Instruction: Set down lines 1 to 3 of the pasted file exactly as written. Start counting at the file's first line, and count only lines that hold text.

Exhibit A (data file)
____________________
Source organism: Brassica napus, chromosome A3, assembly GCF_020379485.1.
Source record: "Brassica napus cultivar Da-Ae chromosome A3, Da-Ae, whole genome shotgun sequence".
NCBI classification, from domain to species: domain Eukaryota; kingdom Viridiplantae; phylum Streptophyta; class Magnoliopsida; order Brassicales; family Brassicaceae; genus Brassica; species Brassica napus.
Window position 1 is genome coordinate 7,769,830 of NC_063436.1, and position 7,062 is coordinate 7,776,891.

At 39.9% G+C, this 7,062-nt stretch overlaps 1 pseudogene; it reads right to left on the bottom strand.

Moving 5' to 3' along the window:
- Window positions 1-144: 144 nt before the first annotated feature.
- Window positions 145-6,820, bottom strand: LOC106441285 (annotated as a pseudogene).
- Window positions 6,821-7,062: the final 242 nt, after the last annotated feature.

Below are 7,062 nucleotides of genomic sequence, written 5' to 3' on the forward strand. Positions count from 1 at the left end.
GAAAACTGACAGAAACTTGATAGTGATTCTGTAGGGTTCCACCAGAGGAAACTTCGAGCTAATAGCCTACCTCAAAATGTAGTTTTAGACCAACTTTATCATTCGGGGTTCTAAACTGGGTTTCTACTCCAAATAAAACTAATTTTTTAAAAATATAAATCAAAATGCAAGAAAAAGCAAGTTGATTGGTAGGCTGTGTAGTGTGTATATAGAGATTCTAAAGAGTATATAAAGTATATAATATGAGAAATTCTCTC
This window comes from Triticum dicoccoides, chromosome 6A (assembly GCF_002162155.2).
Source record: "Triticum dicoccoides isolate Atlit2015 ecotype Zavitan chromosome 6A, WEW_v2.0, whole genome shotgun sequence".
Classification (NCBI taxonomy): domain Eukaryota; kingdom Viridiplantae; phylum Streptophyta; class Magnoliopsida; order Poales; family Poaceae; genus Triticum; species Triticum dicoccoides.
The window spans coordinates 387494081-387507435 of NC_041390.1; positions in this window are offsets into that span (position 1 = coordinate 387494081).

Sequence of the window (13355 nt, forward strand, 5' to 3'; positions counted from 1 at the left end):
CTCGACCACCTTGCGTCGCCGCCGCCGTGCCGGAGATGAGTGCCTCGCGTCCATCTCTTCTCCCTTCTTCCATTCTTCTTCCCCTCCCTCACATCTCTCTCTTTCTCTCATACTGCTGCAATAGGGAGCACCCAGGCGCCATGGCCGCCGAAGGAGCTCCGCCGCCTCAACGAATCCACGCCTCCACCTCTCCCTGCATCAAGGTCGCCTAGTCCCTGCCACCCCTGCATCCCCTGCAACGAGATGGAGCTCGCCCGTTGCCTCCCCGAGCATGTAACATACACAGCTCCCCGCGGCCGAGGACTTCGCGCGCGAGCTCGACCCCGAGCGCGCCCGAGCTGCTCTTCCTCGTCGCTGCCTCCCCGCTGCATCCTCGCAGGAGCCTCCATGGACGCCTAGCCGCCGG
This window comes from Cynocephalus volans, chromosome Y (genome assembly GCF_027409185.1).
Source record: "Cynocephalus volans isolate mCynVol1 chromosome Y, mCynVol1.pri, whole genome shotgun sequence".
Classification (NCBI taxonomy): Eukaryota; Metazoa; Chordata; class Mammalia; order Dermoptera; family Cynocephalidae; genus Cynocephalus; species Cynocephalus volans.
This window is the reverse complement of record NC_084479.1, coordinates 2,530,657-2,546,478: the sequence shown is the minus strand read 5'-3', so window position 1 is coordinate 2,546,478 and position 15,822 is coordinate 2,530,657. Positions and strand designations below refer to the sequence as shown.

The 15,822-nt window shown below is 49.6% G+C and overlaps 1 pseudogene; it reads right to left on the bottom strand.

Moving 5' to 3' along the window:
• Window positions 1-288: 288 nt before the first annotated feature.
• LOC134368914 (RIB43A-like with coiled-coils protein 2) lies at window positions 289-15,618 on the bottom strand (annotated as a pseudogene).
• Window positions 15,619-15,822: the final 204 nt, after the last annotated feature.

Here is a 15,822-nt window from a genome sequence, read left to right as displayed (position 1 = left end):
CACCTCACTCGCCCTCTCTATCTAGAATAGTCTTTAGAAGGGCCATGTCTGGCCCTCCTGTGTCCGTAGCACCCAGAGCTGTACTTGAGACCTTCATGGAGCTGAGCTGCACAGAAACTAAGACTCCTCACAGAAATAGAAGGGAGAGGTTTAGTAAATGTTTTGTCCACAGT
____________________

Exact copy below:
Source organism: Brassica napus, chromosome A3, assembly GCF_020379485.1.
Source record: "Brassica napus cultivar Da-Ae chromosome A3, Da-Ae, whole genome shotgun sequence".
NCBI classification, from domain to species: domain Eukaryota; kingdom Viridiplantae; phylum Streptophyta; class Magnoliopsida; order Brassicales; family Brassicaceae; genus Brassica; species Brassica napus.